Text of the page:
# What is the interior of a single point in a metric space?

Let $(X,d)$ be a metric space. We know that if $x \in X$ , then $Cl(\{x\})=\{x\}$, which implies that $\{x\}$ is closed. However if that's the case, what would the interior of $\{x\}$ be? I was reading this answer but I am still confused, especially when people say "that depends on what topology you're talking about". What if I'm talking about a metric space? Thanks.

I think I should explain a little bit more. The definition I have for "interior" is "the set of all interior points". And we defined "interior point" as "a point $y$ is an interior point of $X$ if there is $B(y;\epsilon) \subset X$. Now, for the set $\{x\}$, $x$ is the only point that is in this set apparently. But then if we start looking for this $\epsilon$, it seems like we have to know what's going on around the point $x$. That looks kinda weird to me because I assume when we define concepts such as "interior" or "open", we don't really have to know what exactly the set $X$ looks like?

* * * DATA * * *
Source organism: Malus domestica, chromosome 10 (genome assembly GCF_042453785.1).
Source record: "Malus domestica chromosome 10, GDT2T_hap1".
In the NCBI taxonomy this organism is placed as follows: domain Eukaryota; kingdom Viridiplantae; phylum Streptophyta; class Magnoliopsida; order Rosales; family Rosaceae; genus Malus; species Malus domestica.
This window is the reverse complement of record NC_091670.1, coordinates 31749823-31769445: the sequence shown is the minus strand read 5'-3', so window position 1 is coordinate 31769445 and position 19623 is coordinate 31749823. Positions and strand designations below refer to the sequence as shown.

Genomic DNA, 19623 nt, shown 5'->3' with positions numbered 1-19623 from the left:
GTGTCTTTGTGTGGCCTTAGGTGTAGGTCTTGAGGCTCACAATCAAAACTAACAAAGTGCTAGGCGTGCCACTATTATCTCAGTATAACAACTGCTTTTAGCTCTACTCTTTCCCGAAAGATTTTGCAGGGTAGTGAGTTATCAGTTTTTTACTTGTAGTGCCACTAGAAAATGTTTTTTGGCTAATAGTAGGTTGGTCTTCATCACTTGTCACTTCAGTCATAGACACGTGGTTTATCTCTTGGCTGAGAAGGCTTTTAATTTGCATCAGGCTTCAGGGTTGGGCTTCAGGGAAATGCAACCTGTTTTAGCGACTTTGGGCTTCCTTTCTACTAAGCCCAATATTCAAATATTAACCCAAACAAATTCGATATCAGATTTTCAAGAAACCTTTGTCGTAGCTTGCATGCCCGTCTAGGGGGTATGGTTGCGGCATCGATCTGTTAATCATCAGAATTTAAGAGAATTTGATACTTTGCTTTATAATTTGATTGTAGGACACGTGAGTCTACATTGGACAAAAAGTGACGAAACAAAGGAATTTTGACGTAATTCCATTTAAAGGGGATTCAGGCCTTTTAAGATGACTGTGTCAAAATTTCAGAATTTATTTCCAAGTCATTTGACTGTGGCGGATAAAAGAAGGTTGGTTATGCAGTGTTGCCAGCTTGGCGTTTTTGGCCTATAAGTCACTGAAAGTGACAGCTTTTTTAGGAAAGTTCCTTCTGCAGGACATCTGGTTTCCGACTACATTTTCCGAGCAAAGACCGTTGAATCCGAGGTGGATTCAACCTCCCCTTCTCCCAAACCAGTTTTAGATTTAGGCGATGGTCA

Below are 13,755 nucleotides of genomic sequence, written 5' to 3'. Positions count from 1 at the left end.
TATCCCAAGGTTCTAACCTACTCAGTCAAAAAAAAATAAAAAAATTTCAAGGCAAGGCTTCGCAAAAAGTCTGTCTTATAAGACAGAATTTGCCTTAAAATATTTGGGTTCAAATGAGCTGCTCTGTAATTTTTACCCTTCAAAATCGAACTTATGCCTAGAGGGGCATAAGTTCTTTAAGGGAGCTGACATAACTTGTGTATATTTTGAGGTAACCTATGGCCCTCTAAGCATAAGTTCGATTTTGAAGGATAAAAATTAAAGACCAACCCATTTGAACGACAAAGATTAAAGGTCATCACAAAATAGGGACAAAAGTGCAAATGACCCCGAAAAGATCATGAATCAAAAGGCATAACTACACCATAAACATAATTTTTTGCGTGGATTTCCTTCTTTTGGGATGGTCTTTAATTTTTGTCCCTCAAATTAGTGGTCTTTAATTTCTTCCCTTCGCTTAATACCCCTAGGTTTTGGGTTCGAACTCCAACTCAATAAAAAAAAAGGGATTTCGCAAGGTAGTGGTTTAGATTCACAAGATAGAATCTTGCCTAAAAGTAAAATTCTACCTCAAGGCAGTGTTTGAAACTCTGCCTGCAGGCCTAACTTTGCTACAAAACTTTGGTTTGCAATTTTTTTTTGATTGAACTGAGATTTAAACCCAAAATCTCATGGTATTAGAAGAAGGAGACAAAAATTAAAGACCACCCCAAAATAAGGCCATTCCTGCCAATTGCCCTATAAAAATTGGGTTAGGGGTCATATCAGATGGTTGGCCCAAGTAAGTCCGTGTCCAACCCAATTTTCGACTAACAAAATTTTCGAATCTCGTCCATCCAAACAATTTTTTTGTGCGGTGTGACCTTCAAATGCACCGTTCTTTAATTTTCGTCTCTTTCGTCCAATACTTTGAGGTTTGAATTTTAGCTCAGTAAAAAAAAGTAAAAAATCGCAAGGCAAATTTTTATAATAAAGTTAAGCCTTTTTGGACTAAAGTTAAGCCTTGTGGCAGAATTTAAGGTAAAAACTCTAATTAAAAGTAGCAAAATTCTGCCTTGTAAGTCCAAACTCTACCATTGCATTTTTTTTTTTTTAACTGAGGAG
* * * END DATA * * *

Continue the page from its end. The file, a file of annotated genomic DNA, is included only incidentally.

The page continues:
Consult your definitions—the interior of a set is its maximal open subset. If your topology is e.g. discrete, then $\{ x \}$ is open, so it is its own interior. But in the standard topology on the reals, it's not open. In this case, the empty set is its only open subset, so that is its interior.
Edit: It should not be hard to see that our definitions are equivalent, but that is incidental. The topology is defined solely by the metric we have, so it's not so much that we know anything about $X$ as it is that we know how distances work. We can't pick $\epsilon = 0$, so what we need to know is that we can pick a positive $\epsilon$ without anything being that close to $x$. $\{ x \}$ will be its own interior iff we know it is "isolated" in this way.